If proof were needed how widely Chris is held in high esteem by his fellow musicians, it’s the visitors from the rock world who deliver it. Eric Clapton jams with Chris, Keith Emerson welcomes Chris into his T-Bones, Mark Knopfler plays beautifully with the band, and Van Morrison eclipses the band’s own former vocal star Lonnie Donegan with a trio of performances that count among his best recordings.
Chris Barber’s Jazz Band, which can trace its lineage back to 1949, became a beacon of traditional styles of jazz in the UK. This collection includes some of the early high points, as the band welcomes some of its American heroes into the line-up including ex-Louis Armstrong clarinettists Ed Hall and Joe Darensbourg, legendary trombonists Trummy Young and Eddie Durham. From early in its career, Chris’s band would also welcome blues stars. This collection is particularly rich in terms of the blues connection, with Brownie McGhee remembering highlights of his tour with the band, and examples of Chris’s collaborations with Muddy Waters and James Cotton.
The Barber band toured with many a gospel singer, too, and Professor Alex Bradford hones the band’s singing skills on this collection. There are home-grown blues connections, starting with the band’s own long-term singer Ottilie Patterson, plus Rory Gallagher and Paul Jones. The guests, however, are only part of the story. It’s Chris and his own band of excellent musicians that are at the core of this collection, proving exactly why they are national treasures.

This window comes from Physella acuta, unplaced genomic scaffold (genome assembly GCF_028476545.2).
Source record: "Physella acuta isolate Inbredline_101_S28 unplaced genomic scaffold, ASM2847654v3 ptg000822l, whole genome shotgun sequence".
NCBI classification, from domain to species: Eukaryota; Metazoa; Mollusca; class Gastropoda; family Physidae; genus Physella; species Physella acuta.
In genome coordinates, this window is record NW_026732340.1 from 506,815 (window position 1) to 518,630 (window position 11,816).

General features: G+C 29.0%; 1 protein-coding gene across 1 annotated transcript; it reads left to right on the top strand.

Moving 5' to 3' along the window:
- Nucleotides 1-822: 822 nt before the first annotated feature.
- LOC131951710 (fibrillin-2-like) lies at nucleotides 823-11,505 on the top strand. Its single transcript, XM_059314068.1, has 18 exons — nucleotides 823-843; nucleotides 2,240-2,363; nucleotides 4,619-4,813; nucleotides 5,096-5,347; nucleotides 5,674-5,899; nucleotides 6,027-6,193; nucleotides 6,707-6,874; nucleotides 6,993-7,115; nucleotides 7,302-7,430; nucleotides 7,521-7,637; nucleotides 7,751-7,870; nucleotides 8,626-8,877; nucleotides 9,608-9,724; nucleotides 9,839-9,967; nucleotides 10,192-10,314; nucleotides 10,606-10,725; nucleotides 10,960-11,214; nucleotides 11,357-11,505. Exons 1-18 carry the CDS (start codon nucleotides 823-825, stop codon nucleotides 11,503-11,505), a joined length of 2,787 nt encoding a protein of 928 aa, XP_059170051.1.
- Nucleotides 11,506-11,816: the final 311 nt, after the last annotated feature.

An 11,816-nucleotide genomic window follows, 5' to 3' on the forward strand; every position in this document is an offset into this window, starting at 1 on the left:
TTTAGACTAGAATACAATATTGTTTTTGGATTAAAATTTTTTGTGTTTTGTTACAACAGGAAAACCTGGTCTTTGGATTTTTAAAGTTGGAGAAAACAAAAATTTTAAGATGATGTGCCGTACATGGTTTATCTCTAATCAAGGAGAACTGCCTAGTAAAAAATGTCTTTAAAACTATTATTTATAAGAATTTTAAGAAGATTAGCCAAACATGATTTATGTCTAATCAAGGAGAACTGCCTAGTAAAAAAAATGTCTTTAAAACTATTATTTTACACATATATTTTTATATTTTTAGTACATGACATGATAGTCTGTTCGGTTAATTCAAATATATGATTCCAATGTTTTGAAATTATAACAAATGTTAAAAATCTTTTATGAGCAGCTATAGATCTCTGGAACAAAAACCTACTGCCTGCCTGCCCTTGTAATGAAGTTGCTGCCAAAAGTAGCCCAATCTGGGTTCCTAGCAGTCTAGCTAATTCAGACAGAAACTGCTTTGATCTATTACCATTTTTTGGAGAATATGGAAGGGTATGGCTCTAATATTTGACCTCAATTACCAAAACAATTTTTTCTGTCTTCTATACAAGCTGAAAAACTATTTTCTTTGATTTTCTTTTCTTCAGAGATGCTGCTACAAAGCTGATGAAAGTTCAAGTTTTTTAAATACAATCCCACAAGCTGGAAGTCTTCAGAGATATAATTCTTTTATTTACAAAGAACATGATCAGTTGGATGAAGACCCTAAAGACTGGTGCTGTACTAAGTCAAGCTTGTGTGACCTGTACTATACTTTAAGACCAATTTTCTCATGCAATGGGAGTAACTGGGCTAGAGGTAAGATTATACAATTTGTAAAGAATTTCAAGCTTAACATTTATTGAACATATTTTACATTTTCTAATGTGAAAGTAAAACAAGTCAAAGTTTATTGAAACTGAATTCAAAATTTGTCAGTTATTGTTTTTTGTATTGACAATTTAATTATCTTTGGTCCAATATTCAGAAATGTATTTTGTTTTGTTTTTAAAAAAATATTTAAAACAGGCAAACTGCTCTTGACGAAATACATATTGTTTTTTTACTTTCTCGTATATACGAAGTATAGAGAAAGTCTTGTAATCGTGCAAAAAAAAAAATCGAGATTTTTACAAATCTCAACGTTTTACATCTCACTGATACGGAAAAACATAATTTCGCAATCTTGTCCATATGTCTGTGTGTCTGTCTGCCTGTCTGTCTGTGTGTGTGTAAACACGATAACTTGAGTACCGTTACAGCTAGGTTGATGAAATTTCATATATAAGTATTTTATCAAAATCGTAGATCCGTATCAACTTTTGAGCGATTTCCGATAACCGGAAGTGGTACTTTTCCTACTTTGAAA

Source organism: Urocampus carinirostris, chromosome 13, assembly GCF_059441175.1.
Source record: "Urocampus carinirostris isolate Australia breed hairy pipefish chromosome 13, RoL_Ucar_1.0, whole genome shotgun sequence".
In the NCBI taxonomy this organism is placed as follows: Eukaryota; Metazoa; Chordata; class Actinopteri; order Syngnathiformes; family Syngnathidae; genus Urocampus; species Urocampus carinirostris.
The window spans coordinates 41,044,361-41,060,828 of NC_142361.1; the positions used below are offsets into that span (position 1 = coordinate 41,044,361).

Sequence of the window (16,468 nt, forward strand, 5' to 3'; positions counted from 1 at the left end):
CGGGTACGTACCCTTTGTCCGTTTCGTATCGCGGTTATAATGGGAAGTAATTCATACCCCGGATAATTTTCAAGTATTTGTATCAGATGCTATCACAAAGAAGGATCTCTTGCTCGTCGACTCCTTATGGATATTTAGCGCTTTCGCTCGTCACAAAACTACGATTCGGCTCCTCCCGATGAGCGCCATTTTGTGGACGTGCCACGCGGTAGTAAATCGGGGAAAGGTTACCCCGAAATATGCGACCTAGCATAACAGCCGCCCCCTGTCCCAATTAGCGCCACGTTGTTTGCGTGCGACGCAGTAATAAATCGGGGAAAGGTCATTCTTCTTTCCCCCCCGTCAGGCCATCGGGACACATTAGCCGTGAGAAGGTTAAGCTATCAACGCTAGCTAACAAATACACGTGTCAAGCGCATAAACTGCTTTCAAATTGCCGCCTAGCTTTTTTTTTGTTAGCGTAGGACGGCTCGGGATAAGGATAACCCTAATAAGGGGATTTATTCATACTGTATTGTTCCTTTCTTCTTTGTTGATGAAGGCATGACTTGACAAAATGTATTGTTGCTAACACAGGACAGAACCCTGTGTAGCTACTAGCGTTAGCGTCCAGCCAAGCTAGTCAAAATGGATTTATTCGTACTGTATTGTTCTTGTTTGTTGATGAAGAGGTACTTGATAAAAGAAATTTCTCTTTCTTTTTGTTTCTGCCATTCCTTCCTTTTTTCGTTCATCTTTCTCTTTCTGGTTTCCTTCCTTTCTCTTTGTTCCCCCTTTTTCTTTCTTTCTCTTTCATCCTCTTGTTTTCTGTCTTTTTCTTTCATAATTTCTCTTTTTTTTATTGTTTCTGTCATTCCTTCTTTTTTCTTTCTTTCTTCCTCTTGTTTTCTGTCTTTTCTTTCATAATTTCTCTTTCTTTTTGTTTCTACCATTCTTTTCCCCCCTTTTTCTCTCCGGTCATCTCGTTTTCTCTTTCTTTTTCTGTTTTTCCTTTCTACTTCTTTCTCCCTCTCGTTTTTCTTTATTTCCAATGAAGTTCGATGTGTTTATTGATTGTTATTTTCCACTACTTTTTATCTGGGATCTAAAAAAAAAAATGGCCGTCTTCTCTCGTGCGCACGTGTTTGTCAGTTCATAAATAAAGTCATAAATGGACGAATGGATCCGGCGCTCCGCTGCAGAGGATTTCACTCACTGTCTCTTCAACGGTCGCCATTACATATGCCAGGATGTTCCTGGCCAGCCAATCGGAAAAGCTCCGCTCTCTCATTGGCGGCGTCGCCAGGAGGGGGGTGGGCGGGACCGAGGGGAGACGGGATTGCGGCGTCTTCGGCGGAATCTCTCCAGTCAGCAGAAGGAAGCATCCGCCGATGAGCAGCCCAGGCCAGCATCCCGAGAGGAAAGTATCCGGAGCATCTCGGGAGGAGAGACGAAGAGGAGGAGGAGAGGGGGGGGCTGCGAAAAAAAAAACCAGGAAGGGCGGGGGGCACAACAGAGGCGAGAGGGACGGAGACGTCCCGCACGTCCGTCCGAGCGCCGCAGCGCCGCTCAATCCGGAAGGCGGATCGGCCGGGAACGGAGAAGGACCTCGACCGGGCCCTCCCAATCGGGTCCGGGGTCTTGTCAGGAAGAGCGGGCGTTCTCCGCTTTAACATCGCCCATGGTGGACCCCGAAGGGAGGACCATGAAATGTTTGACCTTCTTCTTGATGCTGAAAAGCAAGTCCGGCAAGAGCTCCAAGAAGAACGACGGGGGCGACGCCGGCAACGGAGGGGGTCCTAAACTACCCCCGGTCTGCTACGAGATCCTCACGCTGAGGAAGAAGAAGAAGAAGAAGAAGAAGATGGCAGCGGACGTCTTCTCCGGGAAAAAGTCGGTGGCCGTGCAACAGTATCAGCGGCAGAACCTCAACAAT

For more than 60 years, Chris Barber has been one of the giants of the British jazz scene. Without compromising his high musical standards or the precision of his trombone playing, he has displayed the ability to adapt to seismic changes in jazz music, earning admiration well beyond these shores. His band has embraced traditional jazz, blues, R&B, skiffle and gospel, and they’re all represented here on this glorious two-CD set.
The title-track tells us a lot about the spirit of this man and his music. It was written by American blues singer Brownie McGhee, whom Barber brought over from America to Europe at his own expense, so that his band could learn more about performing the blues from musicians steeped in the tradition. On his return, McGhee wrote this affectionate song listing the places where they’d played, and the people they met, while in the UK and Europe. As Barber recalls in the liner notes, some names posed a problem for the writers at Smithsonian-Folkways: "They tried to write down exactly what he’d sung… Ottilie (Paterson) was transformed into the blues singer R. B. Patterson!"
Many tracks here are very rare, compilers often eschewing Barber’s commercial recordings for more distinctive performances. Muddy Waters sings the Leiber/Stoller Kansas City taped at the Capital Jazz Festival of 1979; and Trummy Young, a legendary trombonist from the Earl Hines orchestra of 33-37, leads off Georgia on My Mind, recorded on a German tour in 1978. More home-grown are the band’s resident singer Ottilie Patterson performing St Louis Blues as if she were at a wake, the rough recording adding to the atmosphere, and Lonnie Donegan doing his thing with Diggin’ My Potatoes. Ottilie is mesmeric again on Lonesome Road, from a BBC Jazz Club session of 1962.
Other treasures include Joe Darensbourg on clarinet for the sweet ballad Rose Room, innovative guitar playing from Rory Gallagher on Can’t Be Satisfied, Jeff Healey’s paean to Satchmo in Goin’ Up the River, and the sprightly Ken Colyer composition Goin’ Home with Van Morrison on vocals. He’s one of a handful of relatively more contemporary artists, including Andy Fairweather-Low, Eric Clapton, Paul Jones and a supremely relaxed Mark Knopfler, who duet with Barber. Each displays fine versatility and easily conveys their enjoyment in performing with this legendary figure.
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